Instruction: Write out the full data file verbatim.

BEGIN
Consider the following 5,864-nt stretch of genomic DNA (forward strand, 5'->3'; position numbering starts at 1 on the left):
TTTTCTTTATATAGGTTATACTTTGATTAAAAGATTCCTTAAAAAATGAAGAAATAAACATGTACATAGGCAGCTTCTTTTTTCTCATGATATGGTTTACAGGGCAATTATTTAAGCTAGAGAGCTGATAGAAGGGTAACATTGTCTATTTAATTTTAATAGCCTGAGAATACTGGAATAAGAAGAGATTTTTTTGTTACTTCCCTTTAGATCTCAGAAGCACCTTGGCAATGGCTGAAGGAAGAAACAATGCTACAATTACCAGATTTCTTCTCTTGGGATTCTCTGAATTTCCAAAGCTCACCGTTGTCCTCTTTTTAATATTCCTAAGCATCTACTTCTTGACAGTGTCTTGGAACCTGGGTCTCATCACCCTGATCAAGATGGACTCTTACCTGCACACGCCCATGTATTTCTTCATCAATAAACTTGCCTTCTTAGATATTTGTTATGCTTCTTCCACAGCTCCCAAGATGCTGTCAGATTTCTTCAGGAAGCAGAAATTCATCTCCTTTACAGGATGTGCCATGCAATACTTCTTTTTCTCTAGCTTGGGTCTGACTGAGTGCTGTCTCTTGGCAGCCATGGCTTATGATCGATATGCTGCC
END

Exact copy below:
Consider the following 5,864-nt stretch of genomic DNA (forward strand, 5'->3'; position numbering starts at 1 on the left):
TTTTCTTTATATAGGTTATACTTTGATTAAAAGATTCCTTAAAAAATGAAGAAATAAACATGTACATAGGCAGCTTCTTTTTTCTCATGATATGGTTTACAGGGCAATTATTTAAGCTAGAGAGCTGATAGAAGGGTAACATTGTCTATTTAATTTTAATAGCCTGAGAATACTGGAATAAGAAGAGATTTTTTTGTTACTTCCCTTTAGATCTCAGAAGCACCTTGGCAATGGCTGAAGGAAGAAACAATGCTACAATTACCAGATTTCTTCTCTTGGGATTCTCTGAATTTCCAAAGCTCACCGTTGTCCTCTTTTTAATATTCCTAAGCATCTACTTCTTGACAGTGTCTTGGAACCTGGGTCTCATCACCCTGATCAAGATGGACTCTTACCTGCACACGCCCATGTATTTCTTCATCAATAAACTTGCCTTCTTAGATATTTGTTATGCTTCTTCCACAGCTCCCAAGATGCTGTCAGATTTCTTCAGGAAGCAGAAATTCATCTCCTTTACAGGATGTGCCATGCAATACTTCTTTTTCTCTAGCTTGGGTCTGACTGAGTGCTGTCTCTTGGCAGCCATGGCTTATGATCGATATGCTGCC